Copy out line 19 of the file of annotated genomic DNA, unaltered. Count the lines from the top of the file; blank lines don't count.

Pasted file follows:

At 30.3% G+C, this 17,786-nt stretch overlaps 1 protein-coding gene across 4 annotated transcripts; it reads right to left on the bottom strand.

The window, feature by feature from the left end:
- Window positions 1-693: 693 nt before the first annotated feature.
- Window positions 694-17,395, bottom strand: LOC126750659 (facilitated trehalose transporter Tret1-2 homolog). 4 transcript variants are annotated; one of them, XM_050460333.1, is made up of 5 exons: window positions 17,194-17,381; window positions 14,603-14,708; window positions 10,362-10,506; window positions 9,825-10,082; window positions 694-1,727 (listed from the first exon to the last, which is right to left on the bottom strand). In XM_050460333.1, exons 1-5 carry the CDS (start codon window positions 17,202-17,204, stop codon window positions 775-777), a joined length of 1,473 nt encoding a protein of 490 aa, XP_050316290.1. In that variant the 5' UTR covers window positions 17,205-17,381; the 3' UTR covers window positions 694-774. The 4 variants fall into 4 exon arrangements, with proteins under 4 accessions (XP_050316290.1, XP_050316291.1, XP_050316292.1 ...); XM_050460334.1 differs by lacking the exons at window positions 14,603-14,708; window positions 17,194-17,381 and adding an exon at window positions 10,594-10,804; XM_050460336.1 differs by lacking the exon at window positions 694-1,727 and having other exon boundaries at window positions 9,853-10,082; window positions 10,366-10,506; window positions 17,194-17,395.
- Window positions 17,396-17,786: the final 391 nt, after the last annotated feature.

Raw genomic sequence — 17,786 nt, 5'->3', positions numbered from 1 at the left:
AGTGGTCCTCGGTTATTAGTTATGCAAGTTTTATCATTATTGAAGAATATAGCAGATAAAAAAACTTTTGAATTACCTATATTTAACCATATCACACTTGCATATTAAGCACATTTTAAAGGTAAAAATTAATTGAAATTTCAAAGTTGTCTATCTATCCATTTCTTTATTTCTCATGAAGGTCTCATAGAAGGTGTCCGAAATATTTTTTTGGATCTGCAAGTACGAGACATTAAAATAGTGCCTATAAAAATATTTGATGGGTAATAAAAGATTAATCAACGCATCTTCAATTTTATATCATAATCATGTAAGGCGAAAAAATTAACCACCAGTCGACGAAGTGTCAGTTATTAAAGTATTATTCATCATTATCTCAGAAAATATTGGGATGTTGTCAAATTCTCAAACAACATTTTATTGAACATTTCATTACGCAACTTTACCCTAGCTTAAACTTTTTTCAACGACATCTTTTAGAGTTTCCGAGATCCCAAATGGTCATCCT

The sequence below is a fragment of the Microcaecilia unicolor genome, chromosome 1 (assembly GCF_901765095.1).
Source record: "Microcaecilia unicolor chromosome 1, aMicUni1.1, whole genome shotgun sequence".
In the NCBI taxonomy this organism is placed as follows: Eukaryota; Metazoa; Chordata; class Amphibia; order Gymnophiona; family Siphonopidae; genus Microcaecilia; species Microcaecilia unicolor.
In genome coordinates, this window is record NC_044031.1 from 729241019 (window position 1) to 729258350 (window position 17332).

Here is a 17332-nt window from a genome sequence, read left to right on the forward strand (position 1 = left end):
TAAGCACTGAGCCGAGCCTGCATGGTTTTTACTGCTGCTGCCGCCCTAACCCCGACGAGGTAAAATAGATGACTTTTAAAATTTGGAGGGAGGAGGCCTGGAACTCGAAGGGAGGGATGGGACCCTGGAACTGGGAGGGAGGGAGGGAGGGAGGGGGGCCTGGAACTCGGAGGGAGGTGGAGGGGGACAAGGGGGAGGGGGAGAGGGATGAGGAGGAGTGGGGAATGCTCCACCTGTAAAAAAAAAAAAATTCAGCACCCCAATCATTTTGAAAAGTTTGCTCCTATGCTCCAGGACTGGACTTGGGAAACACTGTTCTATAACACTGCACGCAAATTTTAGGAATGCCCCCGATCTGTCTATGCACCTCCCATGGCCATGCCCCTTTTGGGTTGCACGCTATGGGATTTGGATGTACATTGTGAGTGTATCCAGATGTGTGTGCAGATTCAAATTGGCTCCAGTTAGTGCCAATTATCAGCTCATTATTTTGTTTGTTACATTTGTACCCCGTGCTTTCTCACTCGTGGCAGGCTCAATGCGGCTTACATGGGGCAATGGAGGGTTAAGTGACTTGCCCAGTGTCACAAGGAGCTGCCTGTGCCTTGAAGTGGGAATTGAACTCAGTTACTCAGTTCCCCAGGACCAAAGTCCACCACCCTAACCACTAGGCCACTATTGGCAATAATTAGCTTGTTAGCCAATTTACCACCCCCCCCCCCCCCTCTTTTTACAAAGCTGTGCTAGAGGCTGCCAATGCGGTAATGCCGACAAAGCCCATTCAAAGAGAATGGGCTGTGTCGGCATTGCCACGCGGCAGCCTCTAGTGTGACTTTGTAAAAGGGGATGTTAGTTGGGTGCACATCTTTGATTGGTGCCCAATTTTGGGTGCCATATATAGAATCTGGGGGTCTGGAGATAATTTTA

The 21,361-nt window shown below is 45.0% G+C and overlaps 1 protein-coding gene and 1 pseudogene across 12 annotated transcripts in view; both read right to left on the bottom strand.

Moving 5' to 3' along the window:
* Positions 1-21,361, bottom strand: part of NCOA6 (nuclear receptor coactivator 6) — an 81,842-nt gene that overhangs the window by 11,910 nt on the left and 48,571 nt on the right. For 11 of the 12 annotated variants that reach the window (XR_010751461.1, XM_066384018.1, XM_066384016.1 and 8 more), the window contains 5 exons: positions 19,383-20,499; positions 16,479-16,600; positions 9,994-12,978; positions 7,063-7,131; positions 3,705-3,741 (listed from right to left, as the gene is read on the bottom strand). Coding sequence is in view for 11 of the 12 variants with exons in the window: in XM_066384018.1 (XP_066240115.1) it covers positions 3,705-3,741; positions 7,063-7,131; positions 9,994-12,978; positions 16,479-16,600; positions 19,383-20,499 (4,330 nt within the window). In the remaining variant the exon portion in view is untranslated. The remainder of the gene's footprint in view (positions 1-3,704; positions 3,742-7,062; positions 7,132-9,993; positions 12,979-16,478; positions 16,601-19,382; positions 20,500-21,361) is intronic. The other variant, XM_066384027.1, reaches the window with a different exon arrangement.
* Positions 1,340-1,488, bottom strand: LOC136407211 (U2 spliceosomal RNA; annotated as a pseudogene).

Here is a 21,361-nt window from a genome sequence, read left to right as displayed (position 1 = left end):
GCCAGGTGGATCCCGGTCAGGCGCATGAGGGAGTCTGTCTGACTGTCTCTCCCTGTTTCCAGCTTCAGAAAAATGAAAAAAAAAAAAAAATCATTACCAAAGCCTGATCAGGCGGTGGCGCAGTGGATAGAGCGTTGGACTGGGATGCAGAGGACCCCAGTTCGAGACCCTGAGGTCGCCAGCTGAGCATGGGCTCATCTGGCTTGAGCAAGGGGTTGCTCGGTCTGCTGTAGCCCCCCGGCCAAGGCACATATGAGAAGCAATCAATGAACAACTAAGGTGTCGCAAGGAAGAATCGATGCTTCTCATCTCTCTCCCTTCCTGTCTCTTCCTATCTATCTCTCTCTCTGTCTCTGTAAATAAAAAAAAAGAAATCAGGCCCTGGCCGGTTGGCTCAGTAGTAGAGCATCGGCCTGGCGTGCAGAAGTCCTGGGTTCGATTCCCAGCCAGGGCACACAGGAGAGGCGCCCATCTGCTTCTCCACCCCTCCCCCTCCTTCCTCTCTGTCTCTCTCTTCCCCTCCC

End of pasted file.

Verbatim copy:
GCCAGGTGGATCCCGGTCAGGCGCATGAGGGAGTCTGTCTGACTGTCTCTCCCTGTTTCCAGCTTCAGAAAAATGAAAAAAAAAAAAAAATCATTACCAAAGCCTGATCAGGCGGTGGCGCAGTGGATAGAGCGTTGGACTGGGATGCAGAGGACCCCAGTTCGAGACCCTGAGGTCGCCAGCTGAGCATGGGCTCATCTGGCTTGAGCAAGGGGTTGCTCGGTCTGCTGTAGCCCCCCGGCCAAGGCACATATGAGAAGCAATCAATGAACAACTAAGGTGTCGCAAGGAAGAATCGATGCTTCTCATCTCTCTCCCTTCCTGTCTCTTCCTATCTATCTCTCTCTCTGTCTCTGTAAATAAAAAAAAAGAAATCAGGCCCTGGCCGGTTGGCTCAGTAGTAGAGCATCGGCCTGGCGTGCAGAAGTCCTGGGTTCGATTCCCAGCCAGGGCACACAGGAGAGGCGCCCATCTGCTTCTCCACCCCTCCCCCTCCTTCCTCTCTGTCTCTCTCTTCCCCTCCC